Home | About Us | How to Participate | Biodiversity Modules | Projects | Maps | News | Resources

NatureMapping Activities

13. Using Emerging Technologies to collect and analyze data

To show how to

  • migrate from data collection forms and maps to NatureTracker data collection software and GPS units
  • learn the concept of Geographic Information Systems (GIS) through an exercise using Powerpoint and Excel
  • understand the basics of GIS with a real example of how GIS can be used to answer a question about the influence spartina has on oyster beds


Teacher’s Guide: bald eagle map

Pros and cons of using the below-mentioned technological tools. (view pdf)

Geographic Location

  1. Review the steps to collect geographic data.
  2. Once you have your geographic locations, you are ready to import your data into GIS and lay it over some type of map for example an aerial or topo map
  3. You can also link a picture to the location (See bald eagle photo over map)


  • The GPS unit is a useful tool but you must know the settings to provide accurate lat/long (view pdf)


  • NatureTracker is data collection software loaded onto a handheld device with a built-in GPS unit.
  • This device allows you to collect data in the field (although you should complete the data collection form as backup) and download the data into the spreadsheet format.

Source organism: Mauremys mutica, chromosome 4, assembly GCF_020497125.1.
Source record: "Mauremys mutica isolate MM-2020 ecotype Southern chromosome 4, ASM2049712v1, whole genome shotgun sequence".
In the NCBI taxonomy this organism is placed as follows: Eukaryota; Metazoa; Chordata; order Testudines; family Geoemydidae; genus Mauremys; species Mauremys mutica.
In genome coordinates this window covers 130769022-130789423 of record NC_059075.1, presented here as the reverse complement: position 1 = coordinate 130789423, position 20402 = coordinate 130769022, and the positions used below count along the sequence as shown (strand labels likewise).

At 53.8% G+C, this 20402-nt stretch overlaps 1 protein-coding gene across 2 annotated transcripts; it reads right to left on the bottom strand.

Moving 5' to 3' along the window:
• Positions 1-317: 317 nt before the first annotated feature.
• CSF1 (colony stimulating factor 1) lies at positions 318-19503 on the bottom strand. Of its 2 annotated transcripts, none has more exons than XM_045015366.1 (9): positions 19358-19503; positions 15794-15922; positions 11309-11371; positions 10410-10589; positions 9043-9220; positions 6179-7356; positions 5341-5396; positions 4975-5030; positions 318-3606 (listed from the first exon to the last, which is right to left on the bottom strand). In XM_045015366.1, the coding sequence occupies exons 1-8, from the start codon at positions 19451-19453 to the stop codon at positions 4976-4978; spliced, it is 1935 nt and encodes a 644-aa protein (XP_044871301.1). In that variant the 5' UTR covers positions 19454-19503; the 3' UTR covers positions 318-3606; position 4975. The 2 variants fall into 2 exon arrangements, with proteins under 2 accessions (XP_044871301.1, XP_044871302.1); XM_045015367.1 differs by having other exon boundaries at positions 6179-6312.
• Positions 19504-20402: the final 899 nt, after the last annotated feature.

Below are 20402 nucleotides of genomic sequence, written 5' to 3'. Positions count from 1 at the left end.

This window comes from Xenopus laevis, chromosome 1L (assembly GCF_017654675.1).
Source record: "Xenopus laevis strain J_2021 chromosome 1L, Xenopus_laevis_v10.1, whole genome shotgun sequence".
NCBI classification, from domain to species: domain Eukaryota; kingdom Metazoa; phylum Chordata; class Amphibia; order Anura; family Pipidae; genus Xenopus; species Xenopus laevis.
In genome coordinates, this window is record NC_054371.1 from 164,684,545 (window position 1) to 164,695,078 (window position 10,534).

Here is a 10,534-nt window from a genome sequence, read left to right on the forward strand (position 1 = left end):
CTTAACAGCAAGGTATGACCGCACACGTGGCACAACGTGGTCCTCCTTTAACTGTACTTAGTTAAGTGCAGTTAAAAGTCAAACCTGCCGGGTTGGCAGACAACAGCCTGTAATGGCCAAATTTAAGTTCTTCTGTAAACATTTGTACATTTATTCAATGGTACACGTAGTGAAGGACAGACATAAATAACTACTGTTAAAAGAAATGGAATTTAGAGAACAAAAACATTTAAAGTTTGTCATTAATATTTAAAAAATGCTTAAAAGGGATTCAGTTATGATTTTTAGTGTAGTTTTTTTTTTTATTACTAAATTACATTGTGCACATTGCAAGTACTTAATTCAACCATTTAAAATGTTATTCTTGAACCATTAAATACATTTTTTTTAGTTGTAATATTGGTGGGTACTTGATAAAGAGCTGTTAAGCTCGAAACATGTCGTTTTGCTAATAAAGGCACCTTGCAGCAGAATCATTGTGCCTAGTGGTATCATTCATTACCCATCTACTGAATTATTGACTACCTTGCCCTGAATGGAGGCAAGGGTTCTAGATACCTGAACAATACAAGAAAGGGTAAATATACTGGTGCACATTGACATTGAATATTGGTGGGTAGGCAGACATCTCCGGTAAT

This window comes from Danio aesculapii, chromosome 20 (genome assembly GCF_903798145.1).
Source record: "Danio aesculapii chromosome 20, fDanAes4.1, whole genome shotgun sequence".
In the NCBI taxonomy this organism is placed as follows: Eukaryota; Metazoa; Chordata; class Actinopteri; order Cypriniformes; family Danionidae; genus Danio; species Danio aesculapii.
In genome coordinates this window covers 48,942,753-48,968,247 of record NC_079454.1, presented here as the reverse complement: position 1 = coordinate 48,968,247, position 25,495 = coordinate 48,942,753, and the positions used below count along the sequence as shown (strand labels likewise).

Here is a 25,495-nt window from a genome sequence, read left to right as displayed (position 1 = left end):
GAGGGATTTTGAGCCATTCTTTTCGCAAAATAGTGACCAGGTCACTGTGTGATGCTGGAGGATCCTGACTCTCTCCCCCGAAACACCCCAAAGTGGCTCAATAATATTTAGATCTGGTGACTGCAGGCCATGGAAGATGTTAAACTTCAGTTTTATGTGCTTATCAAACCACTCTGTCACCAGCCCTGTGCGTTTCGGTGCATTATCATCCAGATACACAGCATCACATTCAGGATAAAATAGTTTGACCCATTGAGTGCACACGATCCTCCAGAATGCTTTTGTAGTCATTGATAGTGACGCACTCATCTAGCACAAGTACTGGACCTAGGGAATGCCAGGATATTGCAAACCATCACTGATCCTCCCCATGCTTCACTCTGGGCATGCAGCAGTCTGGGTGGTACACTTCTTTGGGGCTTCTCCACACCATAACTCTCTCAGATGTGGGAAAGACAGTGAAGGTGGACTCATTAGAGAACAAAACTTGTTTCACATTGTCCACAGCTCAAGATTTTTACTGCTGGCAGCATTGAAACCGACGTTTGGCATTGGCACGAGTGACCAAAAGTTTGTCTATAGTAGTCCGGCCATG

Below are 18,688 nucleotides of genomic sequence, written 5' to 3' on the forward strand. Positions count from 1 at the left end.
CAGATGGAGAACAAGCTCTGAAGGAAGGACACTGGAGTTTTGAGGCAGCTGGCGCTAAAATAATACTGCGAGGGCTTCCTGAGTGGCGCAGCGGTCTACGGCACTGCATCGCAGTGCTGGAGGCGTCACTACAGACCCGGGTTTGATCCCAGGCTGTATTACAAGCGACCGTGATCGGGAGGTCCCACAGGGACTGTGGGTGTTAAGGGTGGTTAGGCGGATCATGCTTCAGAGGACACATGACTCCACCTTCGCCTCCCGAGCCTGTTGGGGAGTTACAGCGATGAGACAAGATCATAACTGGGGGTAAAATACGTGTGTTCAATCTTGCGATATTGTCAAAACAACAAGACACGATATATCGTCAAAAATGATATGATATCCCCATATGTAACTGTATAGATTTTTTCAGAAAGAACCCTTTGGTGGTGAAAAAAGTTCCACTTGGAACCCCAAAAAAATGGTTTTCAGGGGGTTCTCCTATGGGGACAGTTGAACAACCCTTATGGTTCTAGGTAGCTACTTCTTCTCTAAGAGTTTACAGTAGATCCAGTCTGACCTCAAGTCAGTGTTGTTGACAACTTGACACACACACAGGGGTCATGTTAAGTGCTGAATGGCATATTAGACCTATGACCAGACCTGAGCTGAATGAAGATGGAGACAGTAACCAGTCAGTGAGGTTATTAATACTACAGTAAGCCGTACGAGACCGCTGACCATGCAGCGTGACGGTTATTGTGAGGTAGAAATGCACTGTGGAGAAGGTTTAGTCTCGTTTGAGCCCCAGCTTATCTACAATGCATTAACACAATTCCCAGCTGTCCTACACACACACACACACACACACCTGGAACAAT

• This process is faster, more accurate.
  • A photograph and topo or aerial photo can be imported into the software on the PC...one-step process compared to using a data collection form and GPS unit.
  • NatureTracker data can be exported out of and imported into GIS. Once in GIS, various analyses can be conducted.
  • For a better understanding of NatureTracker view the following demo.

GIS/ArcView (Math and Geography) Overview [Read this article]

  • Spreadsheets = Tables
  • Individual observations are entered on each line of the table.
  • Items, such as Species ID codes are linked to GIS “layers” so a question can be asked or "queried" with the appropriate points/polygons highlighted.

There are 3 types of GIS layers:

  • Points (Bird sightings, clam locations, etc.)
  • Lines (Roads, rivers, driving routes)
  • Polygons (Outline of a defined area such as farm fields, habitats, tidal flat, etc.)

Examples of layers (also called coverages):

  • Digital ortho-photos (aerial photos) – (geo-referenced pictures that line up with the rest of the layers)
  • Ecoregions – defined based on geology (polygons)
  • County (polygons)
  • Major highways (lines)
  • Wildlife range maps (polygons)
  • NatureMapping observations (points)

One step to understand how GIS works is to make a Powerpoint GIS. This process may be preferred over the actual GIS software if the area you are working in is small.

The following tutorial walks you through building a Powerpoint GIS and creating a spreadsheet that corresponds with the monitoring sites in the tutorial.
(Powerpoint GIS)

Compass Anmimated GIF

Community Explorer is a true-life example of how GIS can help answer questions the effects of introduced bullfrogs, green crabs, and spartina (an aquatic weed). The student activity is for upper middle and high school students. Questions in the activity are answered within Community Explorer (pdf with questions and answers).

Student Guide


GIS - Geographic Information Systems

NatureMapping Activities

Home | About Us | How to Participate | Biodiversity Modules | Projects | Maps | News | Resources

© 2008 NatureMapping